calculateSourcePosDelta inputText = pmconcat $ parMap toDelta inputText
        toDelta '\n' = SourcePosDelta 1 0
        toDelta _ = SourcePosDelta 0 1

Hardware Parallelism

I tested some implementations of <> (in C#) which made use of modern CPUs’ support for hardware parallelism (also known as SIMD, for Single Instruction Multiple Data). Recent versions of .NET come bundled with opt-in SIMD support, to be found in the System.Numerics namespace.

CPUs with SIMD have extra-wide registers (like, 256 bits) divided into lanes. You can stuff four 64-bit integers (or eight 32-bit ones) into a single register, and the CPU supports special instructions to perform the same operation on each of those four integers at once — so (for example) you can add four sets of two integers with a single instruction. Each SIMD operation is a little bit slower than its corresponding single-target instruction, but since they operate on four times the amount of data you can often get reasonable speedups when you’re processing lots of data.

My fastest attempt involved packing SourcePosDelta’s two integers into a single 64-bit integer and doing some bit manipulation to implement <>’s “annihilation” semantics. Then I divided the input array into four chunks — one per lane — and ran the bit manipulation algorithm on each lane. Since it’s best to load contiguous data into a SIMD register’s lanes, I had to rearrange the input array to line the chunks up with their SIMD lanes.

I decided against putting the SIMD code into the library, because in practice the number of SourcePosDeltas which need summing is often not very large. In any case, the SIMD code offered comparable performance to a much simpler algorithm: loop backwards until you find the last newline in a chunk of text, then ignore any non-newline characters to the left of it.

Spans and Shifts

Here’s another cool thing you can do with SourcePosDelta.

In general, each node in a parse tree corresponds to a certain span of the input document: the section of the input text containing a given syntactic construct.

data Span = Span {
    start :: SourcePos,
    width :: SourcePosDelta

end :: Span -> SourcePos
end span = add (start span) (width span)

containsPos :: Span -> SourcePos -> Bool
span `containsPos` pos = pos >= start span && pos <= end span

It’s common in compilers to keep track of these spans in order to report error messages. For example, you might want to colour a piece of code red in an IDE if it contains an error.

data Node = Node {
    span :: Span,
    data :: Expr
data Expr = Lit Int | Add Node Node

In an interactive IDE, you have a programmer typing code; the IDE’s parser needs to respond in real time to each keystroke. So, for performance’s sake, you only want to re-parse the fragment of code that the user is currently typing, and reuse the rest of the document’s parse tree from the last time you parsed it.

But when the user types characters into the middle of a document, all of the constructs after it get moved right and down. So you need to shift the parse tree over by the amount that the user typed.

shift :: SourcePosDelta -> Node -> Node
shift d (Node span data) = Node (shiftSpan d span) (shiftData data)
        shiftData l@(Lit _) = l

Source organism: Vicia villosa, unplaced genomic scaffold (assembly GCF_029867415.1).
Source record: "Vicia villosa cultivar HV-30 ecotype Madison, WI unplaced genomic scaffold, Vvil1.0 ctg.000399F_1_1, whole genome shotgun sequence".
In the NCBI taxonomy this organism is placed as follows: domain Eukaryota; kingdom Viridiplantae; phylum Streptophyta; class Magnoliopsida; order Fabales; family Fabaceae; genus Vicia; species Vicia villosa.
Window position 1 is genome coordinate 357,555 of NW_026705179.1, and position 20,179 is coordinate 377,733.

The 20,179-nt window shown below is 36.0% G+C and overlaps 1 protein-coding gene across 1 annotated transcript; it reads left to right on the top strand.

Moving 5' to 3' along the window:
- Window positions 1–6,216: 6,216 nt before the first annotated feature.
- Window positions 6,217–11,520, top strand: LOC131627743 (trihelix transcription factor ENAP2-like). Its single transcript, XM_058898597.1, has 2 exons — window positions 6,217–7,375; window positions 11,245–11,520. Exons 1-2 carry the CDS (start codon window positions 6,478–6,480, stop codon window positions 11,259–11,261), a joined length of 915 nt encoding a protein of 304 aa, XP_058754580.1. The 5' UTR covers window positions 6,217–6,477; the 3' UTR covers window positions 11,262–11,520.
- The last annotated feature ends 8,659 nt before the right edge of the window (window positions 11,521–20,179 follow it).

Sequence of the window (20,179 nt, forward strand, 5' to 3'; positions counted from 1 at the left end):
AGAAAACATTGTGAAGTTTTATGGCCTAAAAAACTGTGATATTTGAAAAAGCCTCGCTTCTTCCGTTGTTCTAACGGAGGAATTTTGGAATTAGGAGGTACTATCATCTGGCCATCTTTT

shiftData (Add l r) = Add (shift d l) (shift d r)

shiftSpan :: SourcePosDelta -> Span -> Span
shiftSpan d (Span start width) = Span
    -- we need to add `d` on the _left_ of `start`,
    -- so we can't use `add start d`. Instead,
    -- round-trip via `SourcePosDelta`.
    (add startOfFile (d <> subtract startOfFile start))

shift rebuilds the entire tree! That’s asymptotically as bad as re-parsing the entire file — clearly not something we want to do on every keystroke. Instead, let’s annotate the tree with the amount by which it’s been shifted. This lets us shift a whole subtree at once without mutating it.

data Node = Node {
    shiftedBy :: SourcePosDelta,
    originalSpan :: Span,
    expr :: Expr

span :: Node -> Span
span (Node shift span _) = shiftSpan shift span

shift :: SourcePosDelta -> Node -> Node
shift delta node = node { shiftedBy = delta <> shiftedBy node }

shift is very fast now; it only rebuilds a single node. When the compiler traverses the parse tree, it simply needs to keep track of the current shift amount and apply that shift to any locations reported in error messages.

For completeness, here is some code to apply an edit to a parse tree. edit searches the parse tree to find the node where the edit occurred, replaces that node, and shifts everything that was textually to the right of that node.

editSpan :: Span  -- ^ The location and amount the user typed
         -> Span  -- ^ The original span
         -> Maybe Span  -- ^ The span with the edit applied
editSpan edit span
    | not (span `containsPos` start edit) = Nothing
    | otherwise = Just $ Span
        (start span)
        -- insert `edit`'s `SourcePosDelta` into `span`'s
        (subtract (start span) (start edit)
            <> width edit
            <> subtract (end span) (end edit))

edit :: Span  -- ^ The location and amount the user typed
     -> Expr  -- ^ The replacement parse tree
     -> Node  -- ^ The original parse tree
     -> Node  -- ^ The edited parse tree
edit s replacement node = Node
    -- this `fromJust` is ok assuming that the edit was inside `span node`
    (fromJust $ editSpan s (span node))
    (editExpr (expr node))
        editExpr (Lit _) = replacement
        editExpr (Add l r)
            | span l `containsPos` start s =
                Add (edit s replacement l) (shift (width s) r)
            | span r `containsPos` start s =